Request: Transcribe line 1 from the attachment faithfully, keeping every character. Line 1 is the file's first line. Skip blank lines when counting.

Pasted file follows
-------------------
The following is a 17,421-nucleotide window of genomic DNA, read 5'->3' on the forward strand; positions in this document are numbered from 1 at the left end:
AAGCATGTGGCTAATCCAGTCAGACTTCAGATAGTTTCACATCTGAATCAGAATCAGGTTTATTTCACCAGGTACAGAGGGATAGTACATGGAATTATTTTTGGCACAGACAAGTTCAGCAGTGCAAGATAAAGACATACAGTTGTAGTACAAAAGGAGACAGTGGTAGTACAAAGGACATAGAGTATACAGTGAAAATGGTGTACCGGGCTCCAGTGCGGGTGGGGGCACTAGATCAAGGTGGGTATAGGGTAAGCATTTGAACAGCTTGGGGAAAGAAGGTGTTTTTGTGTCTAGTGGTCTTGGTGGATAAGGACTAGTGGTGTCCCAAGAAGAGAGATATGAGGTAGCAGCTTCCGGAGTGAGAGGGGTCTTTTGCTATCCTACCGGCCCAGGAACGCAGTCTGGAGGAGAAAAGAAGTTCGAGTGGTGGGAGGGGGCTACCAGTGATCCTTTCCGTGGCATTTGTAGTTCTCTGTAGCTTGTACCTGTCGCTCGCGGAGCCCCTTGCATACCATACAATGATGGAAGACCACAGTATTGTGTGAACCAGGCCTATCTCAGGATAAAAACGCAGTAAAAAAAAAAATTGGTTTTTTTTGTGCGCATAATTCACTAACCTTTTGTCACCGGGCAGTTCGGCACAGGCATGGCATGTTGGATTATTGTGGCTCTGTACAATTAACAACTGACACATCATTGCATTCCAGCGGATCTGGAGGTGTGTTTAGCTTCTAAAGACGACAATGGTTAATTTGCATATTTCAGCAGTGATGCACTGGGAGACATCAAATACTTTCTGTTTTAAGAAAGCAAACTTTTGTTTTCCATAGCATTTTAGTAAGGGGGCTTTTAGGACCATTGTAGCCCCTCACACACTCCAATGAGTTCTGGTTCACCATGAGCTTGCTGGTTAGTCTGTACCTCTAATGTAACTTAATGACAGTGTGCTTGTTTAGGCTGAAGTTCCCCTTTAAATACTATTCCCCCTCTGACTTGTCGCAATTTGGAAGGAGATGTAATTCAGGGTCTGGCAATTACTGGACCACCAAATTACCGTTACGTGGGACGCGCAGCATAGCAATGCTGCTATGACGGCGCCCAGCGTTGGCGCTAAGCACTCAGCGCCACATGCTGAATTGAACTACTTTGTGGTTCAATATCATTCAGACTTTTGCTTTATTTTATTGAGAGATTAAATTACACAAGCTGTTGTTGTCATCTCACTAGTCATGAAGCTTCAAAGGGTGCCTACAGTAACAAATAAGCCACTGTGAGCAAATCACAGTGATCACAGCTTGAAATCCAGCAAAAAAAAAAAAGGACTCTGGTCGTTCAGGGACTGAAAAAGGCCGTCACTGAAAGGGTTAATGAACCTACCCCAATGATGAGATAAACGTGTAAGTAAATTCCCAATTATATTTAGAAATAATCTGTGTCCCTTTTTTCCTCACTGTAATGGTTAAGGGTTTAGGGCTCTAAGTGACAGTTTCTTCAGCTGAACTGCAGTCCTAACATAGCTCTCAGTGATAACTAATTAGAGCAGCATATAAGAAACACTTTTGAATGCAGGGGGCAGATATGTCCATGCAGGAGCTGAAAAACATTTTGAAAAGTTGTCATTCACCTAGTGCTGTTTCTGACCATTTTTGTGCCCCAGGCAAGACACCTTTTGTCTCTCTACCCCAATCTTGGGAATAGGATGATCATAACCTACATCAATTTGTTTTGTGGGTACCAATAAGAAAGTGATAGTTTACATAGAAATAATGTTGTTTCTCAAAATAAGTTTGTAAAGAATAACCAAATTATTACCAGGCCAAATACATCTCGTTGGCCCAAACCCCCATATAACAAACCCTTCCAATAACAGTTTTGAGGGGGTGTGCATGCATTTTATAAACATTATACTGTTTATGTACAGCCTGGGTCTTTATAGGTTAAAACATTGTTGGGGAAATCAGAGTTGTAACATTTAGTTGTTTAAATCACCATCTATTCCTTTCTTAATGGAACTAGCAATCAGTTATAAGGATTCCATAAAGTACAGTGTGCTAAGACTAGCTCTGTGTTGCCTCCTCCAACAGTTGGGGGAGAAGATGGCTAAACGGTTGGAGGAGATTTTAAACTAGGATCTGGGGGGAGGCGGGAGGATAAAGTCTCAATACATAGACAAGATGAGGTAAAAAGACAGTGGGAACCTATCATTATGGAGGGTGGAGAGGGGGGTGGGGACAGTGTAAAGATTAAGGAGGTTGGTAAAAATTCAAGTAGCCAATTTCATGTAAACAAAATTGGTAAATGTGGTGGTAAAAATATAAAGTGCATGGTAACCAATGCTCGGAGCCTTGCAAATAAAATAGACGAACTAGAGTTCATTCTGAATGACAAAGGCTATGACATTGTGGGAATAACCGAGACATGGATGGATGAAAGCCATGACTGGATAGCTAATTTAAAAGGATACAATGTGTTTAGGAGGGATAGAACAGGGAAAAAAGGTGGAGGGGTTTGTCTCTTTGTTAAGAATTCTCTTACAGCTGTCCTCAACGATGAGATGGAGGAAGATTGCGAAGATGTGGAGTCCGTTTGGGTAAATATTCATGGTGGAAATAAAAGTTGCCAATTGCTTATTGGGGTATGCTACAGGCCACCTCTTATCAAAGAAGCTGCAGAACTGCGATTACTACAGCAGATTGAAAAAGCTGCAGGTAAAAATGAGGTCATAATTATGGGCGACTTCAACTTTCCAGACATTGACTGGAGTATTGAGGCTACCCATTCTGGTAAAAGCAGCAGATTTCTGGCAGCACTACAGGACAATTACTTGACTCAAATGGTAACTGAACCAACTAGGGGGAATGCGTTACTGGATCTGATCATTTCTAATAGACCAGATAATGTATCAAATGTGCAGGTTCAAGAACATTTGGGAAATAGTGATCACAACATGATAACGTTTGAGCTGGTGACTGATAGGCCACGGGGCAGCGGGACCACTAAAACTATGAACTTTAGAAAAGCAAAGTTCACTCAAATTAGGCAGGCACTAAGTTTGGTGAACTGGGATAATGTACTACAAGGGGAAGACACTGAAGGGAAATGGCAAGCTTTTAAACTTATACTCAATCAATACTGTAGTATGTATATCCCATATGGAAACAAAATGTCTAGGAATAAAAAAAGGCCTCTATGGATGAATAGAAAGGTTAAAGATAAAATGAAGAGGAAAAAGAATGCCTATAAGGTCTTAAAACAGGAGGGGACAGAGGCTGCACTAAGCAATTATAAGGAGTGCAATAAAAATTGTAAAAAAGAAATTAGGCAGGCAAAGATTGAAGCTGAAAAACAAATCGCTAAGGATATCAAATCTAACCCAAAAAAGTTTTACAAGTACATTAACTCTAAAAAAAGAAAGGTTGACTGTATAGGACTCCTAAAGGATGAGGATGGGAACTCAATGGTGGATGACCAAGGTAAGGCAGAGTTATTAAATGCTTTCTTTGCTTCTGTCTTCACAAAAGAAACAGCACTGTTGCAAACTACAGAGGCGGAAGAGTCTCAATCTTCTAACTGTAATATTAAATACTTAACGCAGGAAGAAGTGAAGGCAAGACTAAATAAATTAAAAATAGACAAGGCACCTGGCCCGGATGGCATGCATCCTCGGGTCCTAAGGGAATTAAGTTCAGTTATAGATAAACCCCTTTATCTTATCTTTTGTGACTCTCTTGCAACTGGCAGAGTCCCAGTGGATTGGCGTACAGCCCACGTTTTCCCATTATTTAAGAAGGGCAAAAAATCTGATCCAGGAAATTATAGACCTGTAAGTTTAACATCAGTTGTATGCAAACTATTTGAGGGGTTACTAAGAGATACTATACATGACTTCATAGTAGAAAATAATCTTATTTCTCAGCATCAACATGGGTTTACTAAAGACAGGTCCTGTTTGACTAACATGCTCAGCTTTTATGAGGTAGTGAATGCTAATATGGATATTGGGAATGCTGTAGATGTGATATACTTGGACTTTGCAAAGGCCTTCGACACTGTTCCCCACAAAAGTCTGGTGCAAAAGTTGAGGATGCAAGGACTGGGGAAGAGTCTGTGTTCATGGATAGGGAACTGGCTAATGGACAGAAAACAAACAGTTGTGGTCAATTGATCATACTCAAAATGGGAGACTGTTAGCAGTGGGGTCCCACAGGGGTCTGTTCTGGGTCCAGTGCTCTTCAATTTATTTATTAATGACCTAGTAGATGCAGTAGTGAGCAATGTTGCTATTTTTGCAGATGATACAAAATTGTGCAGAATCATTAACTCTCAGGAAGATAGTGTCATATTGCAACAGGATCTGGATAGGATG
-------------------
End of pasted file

The following is a 17,421-nucleotide window of genomic DNA, read 5'->3' on the forward strand; positions in this document are numbered from 1 at the left end: